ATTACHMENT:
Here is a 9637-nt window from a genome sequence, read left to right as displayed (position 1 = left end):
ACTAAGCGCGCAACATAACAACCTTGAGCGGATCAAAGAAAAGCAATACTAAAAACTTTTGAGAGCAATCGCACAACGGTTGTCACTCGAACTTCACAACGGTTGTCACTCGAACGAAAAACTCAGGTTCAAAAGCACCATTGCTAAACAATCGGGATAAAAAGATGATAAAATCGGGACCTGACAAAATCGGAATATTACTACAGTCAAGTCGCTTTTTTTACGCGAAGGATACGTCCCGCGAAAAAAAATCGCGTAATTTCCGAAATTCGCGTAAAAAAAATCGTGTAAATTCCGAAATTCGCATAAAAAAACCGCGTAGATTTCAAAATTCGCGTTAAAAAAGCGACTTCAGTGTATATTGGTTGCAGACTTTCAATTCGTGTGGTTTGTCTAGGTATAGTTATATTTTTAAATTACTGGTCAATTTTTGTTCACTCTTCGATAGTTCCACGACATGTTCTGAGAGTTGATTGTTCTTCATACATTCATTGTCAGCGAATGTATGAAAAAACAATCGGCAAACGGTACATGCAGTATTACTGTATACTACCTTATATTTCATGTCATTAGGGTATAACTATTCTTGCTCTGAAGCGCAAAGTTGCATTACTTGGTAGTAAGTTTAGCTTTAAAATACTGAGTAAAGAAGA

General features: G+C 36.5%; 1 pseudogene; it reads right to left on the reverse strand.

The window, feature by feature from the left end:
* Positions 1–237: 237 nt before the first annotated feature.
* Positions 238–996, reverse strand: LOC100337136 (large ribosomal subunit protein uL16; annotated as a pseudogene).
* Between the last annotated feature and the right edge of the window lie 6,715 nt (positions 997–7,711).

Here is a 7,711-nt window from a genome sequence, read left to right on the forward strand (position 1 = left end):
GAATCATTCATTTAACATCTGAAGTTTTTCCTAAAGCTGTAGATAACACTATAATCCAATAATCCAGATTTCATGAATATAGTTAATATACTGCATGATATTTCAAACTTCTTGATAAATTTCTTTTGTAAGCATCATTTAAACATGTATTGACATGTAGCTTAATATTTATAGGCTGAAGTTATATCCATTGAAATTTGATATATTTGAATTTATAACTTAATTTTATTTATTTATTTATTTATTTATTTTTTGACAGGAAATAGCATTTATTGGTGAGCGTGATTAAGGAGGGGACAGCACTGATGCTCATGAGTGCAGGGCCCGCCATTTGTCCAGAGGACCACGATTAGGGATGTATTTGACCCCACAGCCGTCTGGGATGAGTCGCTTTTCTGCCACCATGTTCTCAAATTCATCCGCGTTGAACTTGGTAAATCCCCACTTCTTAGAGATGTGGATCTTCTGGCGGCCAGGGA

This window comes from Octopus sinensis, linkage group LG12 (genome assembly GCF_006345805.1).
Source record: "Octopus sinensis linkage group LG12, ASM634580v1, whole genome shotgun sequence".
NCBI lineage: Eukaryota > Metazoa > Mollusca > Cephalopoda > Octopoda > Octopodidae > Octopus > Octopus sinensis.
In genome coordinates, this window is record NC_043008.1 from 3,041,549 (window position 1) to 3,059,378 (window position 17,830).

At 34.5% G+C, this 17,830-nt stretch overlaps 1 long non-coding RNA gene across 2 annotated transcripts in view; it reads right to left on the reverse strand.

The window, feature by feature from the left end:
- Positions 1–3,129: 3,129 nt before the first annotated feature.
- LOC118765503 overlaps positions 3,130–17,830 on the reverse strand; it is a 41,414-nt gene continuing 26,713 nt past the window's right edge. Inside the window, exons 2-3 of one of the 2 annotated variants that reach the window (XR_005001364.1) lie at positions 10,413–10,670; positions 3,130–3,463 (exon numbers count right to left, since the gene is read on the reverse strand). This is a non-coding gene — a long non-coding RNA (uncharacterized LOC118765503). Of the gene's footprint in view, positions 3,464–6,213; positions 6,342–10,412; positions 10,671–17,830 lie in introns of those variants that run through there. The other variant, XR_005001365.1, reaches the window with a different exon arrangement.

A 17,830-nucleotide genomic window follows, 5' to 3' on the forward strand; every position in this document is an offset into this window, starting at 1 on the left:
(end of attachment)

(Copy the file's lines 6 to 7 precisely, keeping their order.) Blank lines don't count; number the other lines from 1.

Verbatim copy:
* Positions 238–996, reverse strand: LOC100337136 (large ribosomal subunit protein uL16; annotated as a pseudogene).
* Between the last annotated feature and the right edge of the window lie 6,715 nt (positions 997–7,711).